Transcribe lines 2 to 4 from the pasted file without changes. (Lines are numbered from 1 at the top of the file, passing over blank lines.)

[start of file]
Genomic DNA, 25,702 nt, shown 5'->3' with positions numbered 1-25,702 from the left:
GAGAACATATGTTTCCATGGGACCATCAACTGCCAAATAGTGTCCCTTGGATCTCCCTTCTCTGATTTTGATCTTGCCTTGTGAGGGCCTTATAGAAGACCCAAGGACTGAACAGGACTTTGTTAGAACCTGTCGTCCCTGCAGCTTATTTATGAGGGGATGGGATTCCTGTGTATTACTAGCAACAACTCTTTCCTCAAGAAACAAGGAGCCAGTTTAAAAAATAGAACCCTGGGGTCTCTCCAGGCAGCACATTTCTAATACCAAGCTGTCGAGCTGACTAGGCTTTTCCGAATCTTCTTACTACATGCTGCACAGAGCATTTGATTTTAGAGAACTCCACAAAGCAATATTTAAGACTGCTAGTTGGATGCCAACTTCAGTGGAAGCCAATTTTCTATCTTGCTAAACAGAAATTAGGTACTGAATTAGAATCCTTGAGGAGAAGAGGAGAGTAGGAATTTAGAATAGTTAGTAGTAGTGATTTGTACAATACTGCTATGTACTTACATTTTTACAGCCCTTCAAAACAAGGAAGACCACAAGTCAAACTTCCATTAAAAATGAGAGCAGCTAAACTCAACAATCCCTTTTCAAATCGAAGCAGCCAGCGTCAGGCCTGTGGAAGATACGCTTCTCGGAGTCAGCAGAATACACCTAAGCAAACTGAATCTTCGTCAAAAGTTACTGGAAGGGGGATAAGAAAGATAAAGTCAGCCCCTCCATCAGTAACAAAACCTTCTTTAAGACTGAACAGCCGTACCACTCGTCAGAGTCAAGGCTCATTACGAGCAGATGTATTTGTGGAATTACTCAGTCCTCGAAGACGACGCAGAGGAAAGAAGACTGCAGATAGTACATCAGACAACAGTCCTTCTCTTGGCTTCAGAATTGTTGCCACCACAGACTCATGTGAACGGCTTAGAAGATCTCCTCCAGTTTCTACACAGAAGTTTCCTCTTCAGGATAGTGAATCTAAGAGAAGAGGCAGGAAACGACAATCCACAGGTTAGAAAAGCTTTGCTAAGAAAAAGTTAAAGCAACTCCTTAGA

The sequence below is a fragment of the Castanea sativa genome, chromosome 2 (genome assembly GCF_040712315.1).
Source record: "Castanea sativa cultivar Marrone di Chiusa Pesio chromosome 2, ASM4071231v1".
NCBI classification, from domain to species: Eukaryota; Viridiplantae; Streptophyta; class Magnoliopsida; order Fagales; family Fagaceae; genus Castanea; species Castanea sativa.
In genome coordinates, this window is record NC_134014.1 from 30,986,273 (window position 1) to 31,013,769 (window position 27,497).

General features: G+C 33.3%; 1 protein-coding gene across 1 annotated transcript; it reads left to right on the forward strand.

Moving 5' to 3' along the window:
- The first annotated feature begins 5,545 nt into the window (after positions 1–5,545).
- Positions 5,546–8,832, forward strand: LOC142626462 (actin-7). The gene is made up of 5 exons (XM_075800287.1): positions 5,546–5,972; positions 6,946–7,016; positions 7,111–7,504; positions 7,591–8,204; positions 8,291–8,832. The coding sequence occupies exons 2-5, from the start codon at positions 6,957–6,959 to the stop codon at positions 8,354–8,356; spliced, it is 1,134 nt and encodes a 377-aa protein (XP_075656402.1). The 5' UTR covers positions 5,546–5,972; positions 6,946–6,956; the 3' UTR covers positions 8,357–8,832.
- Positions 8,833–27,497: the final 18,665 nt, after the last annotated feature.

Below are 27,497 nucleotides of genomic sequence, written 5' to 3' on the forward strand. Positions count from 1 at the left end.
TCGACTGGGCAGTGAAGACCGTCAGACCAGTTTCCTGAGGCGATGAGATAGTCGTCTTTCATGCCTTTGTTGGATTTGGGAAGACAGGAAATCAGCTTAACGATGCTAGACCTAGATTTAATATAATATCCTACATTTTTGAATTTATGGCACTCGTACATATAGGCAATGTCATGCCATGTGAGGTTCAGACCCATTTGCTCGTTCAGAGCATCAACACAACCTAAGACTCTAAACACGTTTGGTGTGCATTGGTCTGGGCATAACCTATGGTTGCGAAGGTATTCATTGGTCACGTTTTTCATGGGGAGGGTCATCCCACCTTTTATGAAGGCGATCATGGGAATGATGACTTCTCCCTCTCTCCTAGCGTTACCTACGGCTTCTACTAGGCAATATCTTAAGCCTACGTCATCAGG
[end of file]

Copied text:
GAGAACATATGTTTCCATGGGACCATCAACTGCCAAATAGTGTCCCTTGGATCTCCCTTCTCTGATTTTGATCTTGCCTTGTGAGGGCCTTATAGAAGACCCAAGGACTGAACAGGACTTTGTTAGAACCTGTCGTCCCTGCAGCTTATTTATGAGGGGATGGGATTCCTGTGTATTACTAGCAACAACTCTTTCCTCAAGAAACAAGGAGCCAGTTTAAAAAATAGAACCCTGGGGTCTCTCCAGGCAGCACATTTCTAATACCAAGCTGTCGAGCTGACTAGGCTTTTCCGAATCTTCTTACTACATGCTGCACAGAGCATTTGATTTTAGAGAACTCCACAAAGCAATATTTAAGACTGCTAGTTGGATGCCAACTTCAGTGGAAGCCAATTTTCTATCTTGCTAAACAGAAATTAGGTACTGAATTAGAATCCTTGAGGAGAAGAGGAGAGTAGGAATTTAGAATAGTTAGTAGTAGTGATTTGTACAATACTGCTATGTACTTACATTTTTACAGCCCTTCAAAACAAGGAAGACCACAAGTCAAACTTCCATTAAAAATGAGAGCAGCTAAACTCAACAATCCCTTTTCAAATCGAAGCAGCCAGCGTCAGGCCTGTGGAAGATACGCTTCTCGGAGTCAGCAGAATACACCTAAGCAAACTGAATCTTCGTCAAAAGTTACTGGAAGGGGGATAAGAAAGATAAAGTCAGCCCCTCCATCAGTAACAAAACCTTCTTTAAGACTGAACAGCCGTACCACTCGTCAGAGTCAAGGCTCATTACGAGCAGATGTATTTGTGGAATTACTCAGTCCTCGAAGACGACGCAGAGGAAAGAAGACTGCAGATAGTACATCAGACAACAGTCCTTCTCTTGGCTTCAGAATTGTTGCCACCACAGACTCATGTGAACGGCTTAGAAGATCTCCTCCAGTTTCTACACAGAAGTTTCCTCTTCAGGATAGTGAATCTAAGAGAAGAGGCAGGAAACGACAATCCACAGGTTAGAAAAGCTTTGCTAAGAAAAAGTTAAAGCAACTCCTTAGA

The sequence below is a fragment of the Castanea sativa genome, chromosome 2 (genome assembly GCF_040712315.1).
Source record: "Castanea sativa cultivar Marrone di Chiusa Pesio chromosome 2, ASM4071231v1".